cept on tho Washington coast 6. As a result there wera
general rains' In tha South, with soma snow In tho
Caroynas. Southern Virginia and Northern Georgia and
light local rains and snows In tha North and Northwest.
Rains also continued In the North Paclfla states.
Temperature changes were Irregular and comparatively
unimportant. There will b« rain Thursday In tha SoutH
Atlantic states and ram or snjw In tha MldUlo Atlantto
states, tha lower lake and north upper lake reirlon. with
continued unsettled weather Friday, but probably wlt!v
out much" rain or snow. There will also ba rain Thurs
day and Friday In tho North Pacino atatas and Moa
tana. and probably on Friday In the Dakota* and West
ern Minnesota. Temperature changes will not bo marked.
Special forecast: Storm warnings are displayed on tha
Strait of Juan do Fuca. and th* Washington and Ora
■■ ,n OcitaivU
Tfce winds along tho New England coast will bo light
and variable: Middle Atlantic coast, light to freah and
variable: South Atlantic coaat, fresh and mostly east, be
comltm variable: Gulf coast, light to fresh north, beoouv
lr.se variable: oa tha lower lake*, llstxt aud variable; upper
ltikes light to fresh and variable.
Steamers departing Thursday for European ports win
have light to fresh variable winds, with Increasing cloudi
ness, to the Grand Banns.
Forecast for Special l«oalitle«. — SVsr Eastern Penn
sylvania, District of. Columbia and Maryland, rain or snow
to-day i Friday cloudy; vartabla wtads.
Tot Delaware and N*w Jersey, rain to-day; Friday
cloudy; variable winds.
Tor Eastern New York. lncro»s!a« cloudings to-day.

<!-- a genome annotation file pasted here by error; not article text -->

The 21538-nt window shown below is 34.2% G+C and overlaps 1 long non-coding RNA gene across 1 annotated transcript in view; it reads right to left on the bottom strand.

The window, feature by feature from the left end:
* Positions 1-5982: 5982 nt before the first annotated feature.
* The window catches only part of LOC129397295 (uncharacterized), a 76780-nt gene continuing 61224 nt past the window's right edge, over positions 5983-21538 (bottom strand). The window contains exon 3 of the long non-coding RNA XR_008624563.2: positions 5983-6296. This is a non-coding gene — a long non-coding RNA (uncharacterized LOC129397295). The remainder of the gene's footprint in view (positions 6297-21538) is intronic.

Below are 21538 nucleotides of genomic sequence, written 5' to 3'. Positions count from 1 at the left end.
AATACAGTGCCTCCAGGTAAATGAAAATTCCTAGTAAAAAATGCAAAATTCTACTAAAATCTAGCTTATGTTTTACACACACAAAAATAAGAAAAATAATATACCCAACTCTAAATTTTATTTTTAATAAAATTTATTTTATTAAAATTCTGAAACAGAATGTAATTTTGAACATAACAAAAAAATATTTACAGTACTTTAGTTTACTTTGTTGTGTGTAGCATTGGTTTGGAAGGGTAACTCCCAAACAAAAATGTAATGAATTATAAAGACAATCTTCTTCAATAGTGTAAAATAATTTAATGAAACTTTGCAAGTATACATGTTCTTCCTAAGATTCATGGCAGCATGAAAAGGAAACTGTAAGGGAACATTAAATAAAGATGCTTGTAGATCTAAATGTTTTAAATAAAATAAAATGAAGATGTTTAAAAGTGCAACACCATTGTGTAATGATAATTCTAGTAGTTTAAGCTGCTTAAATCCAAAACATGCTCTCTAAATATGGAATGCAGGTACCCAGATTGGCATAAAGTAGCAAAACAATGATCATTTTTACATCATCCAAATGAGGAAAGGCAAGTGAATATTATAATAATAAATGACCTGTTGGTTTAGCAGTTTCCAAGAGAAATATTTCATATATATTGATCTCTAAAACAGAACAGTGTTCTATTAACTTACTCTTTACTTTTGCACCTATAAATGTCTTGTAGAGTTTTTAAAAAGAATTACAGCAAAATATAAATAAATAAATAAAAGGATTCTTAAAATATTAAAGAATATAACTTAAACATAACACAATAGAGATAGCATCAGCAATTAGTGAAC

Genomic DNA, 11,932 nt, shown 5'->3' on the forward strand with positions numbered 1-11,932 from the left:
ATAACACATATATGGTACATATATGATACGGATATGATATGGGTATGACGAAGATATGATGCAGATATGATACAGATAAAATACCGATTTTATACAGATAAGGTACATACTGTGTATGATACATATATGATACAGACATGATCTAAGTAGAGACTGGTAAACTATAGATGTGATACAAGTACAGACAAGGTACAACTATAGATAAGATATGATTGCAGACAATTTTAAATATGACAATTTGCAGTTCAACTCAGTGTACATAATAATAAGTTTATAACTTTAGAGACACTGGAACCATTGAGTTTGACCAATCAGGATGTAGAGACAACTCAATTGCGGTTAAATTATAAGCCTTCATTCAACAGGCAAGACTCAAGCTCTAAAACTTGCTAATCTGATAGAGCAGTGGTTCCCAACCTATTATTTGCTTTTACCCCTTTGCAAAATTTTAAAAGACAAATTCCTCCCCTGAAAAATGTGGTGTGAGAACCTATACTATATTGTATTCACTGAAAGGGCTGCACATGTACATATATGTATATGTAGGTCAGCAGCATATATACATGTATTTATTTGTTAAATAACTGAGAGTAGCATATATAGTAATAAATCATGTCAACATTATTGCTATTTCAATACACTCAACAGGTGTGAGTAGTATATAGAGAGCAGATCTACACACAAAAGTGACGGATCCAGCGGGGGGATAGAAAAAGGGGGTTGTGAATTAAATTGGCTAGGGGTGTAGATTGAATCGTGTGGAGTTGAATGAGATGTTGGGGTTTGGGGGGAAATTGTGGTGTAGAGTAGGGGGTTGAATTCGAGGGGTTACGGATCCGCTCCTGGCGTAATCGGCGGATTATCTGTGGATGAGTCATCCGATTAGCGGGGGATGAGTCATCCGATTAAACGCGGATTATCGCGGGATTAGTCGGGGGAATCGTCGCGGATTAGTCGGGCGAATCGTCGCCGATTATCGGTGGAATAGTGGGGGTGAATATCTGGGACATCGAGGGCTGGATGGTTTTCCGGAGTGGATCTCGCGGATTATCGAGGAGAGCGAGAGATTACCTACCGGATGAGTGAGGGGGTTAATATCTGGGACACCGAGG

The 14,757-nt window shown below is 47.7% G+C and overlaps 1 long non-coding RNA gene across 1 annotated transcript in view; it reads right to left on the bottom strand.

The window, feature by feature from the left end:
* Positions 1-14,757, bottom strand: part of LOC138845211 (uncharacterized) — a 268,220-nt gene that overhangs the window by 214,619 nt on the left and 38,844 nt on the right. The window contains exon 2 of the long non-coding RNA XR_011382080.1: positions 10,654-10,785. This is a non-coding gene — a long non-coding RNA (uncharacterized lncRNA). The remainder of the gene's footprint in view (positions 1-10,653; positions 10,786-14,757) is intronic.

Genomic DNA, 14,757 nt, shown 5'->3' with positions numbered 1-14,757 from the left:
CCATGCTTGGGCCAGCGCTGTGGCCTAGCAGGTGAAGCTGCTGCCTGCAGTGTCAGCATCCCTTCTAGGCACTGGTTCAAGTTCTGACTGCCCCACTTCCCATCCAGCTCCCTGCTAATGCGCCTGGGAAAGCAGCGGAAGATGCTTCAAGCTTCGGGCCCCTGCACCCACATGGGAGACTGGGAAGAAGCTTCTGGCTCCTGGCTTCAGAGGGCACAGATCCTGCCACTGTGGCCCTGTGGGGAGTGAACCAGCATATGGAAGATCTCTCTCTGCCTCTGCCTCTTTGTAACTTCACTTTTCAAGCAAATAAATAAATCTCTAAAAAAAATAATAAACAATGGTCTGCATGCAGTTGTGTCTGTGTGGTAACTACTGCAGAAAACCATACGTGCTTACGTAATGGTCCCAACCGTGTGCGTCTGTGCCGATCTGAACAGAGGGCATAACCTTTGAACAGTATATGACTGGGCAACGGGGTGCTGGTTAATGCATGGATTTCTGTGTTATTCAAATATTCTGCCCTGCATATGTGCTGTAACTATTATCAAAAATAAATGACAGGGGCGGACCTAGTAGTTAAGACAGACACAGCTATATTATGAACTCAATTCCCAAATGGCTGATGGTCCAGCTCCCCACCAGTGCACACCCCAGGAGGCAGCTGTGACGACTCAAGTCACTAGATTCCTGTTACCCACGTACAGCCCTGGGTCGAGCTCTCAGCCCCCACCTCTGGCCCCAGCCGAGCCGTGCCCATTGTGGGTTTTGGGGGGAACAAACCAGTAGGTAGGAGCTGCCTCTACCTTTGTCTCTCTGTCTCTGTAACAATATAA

rain or snow In south portion; Friday cloudy; variable
Wl ?or New England, partly cloudy to-day and Friday;
rain or snow Friday In south portion; vartabla winds.
For Western Pennsylvania and Western New Tork.
cloudy to-day and Friday; probably rain or s-'ow Thurs
day variable winds.
Local OflW-l.il K«cor«L The following official record
from the Weathsr Bureau shows tha changes in thai
temperature or the last twenty-four hours In comparison
with the corresponding data last year:
I**. 1006. 180& 1904,
a.m S3 84 6 p.m. .84 40
°£ro -» «3 »P-m.... M 53 a
Dam ■& 3* lip. m 32 84
Urn ;' 30 12p. m 83 -
4 p. m 33 m
Highest temperature yesterday, 42 degress; lowest. 83(
avoraga, 40; aver±<o for oorratpondlng data last yeat\ SO|
average for c-*rr«ai'Oiidli.g data last twaaly-nve yaaxa, 43>
t»>c J forecast, lnaraa*lng cloudiness follawad by rtla
m •*»w| Friday •lou&jri TSflabi« wlaJat
Married. ?.
Marrta^p nottrr. anprnrlnx In THE TRIBrXE will
»>• repnblished in Ihe Trl- Weekly Tribune wit loo*
extra charge.
1N 100A^;? A^ E ~* In San Francisco. CaT.. N'ovtmt** I*.
S.N&Lf!'* 8T - Frederick W. Clampetr. D D . <**!v!
Bw^»^ST' 1"'11"1 "' 11 "- of Brooklyn. K. T.. to v „-,
of^ F an P ST' < J an * !lt# f «; tJw laf» Robert Carter PaTv
?R. i \P* ncl *, co - tonn * Virginia. *•*-—
»X- I.) papers plaasa copy.
MENZL— T»TXON--On Wednesday. November 14. 1906. M
the resKenca of th, bride's pnwat*. No. 1332 Prof**
*W. I- 2! RR * V Homer 1 "-'* Tuylor. rector or St. ;
Jr ul "Episcopal Church. l*ttirt.i. daughter oi Mr. wf!
**r* William Xlion. to Sir. Noel Cuthbert Meaxl.
Notices of marrlarM and deaths ami ->, TthliiimC
with foil n.ime and adilrrm.
Died.
Death notices appearing In THE I';irr\J! will ft*
rrtmhluh-d fa, The Trl-Ueekl.r Tribtme without r«tr»
chars*.
wTT" "V^ Nf Lfn-h. Jams*